Four scientists and one PhD student from the International Research Institute for Climate and Society are attending the 2013 American Geophysical Union’s Fall Meeting. Below are links to Q&As with each of the presenters and the schedule of their posters and presentations.
Tornadoes, derechos and other violent storms can kill hundreds each year and cause billions in damages. How well can we predict them? How will climate change influence their occurrence? Experts from around the country discussed these issues at a recent workshop.
Research on decadal prediction—what the climate is going to be like a decade or two from now—is still relatively new and experimental. It’s also in high demand by planners and decision makers interested in building dams and other large-scale development projects. In a new paper, IRI’s Lisa Goddard and colleagues discuss how decadal prediction research can best fit with existing efforts on seasonal forecasting and long-term climate change modeling.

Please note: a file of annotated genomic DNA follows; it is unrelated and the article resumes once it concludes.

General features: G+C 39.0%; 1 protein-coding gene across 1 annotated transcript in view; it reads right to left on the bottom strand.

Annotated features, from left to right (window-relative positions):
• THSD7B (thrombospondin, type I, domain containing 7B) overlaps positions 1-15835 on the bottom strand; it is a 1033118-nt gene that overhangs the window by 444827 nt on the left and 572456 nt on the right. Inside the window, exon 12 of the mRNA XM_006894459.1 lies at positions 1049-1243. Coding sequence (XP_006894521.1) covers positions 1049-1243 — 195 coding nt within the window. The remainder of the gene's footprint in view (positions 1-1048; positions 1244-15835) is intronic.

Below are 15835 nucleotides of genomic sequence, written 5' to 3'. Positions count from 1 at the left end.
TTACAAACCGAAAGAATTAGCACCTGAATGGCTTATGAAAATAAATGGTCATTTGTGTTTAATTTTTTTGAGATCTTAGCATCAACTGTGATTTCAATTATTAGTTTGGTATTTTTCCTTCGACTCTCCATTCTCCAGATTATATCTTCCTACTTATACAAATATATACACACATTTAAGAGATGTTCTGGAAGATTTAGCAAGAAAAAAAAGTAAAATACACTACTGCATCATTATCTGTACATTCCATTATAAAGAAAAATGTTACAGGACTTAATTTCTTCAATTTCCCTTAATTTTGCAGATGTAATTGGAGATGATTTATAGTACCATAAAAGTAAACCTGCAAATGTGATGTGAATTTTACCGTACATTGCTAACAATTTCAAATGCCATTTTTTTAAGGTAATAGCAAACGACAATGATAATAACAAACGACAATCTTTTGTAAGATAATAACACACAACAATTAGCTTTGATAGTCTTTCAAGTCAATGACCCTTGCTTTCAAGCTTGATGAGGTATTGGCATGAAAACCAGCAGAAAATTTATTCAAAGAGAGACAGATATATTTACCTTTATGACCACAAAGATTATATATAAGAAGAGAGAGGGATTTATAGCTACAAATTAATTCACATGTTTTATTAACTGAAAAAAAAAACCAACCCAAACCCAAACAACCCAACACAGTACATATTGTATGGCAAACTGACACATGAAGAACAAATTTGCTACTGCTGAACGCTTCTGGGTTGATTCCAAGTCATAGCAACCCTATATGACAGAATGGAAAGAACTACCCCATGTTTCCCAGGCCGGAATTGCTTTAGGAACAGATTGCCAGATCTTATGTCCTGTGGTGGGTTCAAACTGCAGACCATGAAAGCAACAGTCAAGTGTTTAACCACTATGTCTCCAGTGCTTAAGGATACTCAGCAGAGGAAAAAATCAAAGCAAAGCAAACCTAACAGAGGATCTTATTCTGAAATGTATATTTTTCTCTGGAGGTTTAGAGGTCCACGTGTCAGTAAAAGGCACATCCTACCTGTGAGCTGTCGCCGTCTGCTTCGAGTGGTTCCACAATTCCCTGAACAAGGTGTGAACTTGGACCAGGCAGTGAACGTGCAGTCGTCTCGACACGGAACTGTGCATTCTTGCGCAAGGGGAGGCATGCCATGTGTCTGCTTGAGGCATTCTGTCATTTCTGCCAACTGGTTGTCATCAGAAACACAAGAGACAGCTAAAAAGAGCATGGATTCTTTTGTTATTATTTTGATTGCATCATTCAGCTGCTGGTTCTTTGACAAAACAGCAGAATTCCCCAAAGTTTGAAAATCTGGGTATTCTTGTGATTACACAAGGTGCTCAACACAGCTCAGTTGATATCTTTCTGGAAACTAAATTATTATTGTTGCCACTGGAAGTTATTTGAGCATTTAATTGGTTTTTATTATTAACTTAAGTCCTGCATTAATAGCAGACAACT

“But we unfortunately are in one of the areas in which climate prediction is very difficult because we’re in the middle of two big oceans, and on the fringe between the interaction of Northern Hemisphere systems and Southern Hemisphere systems.” — Costa Rica’s Patricia Ramirez on the value of shared climate services across Central America for risk assessments in agriculture, health and other sectors.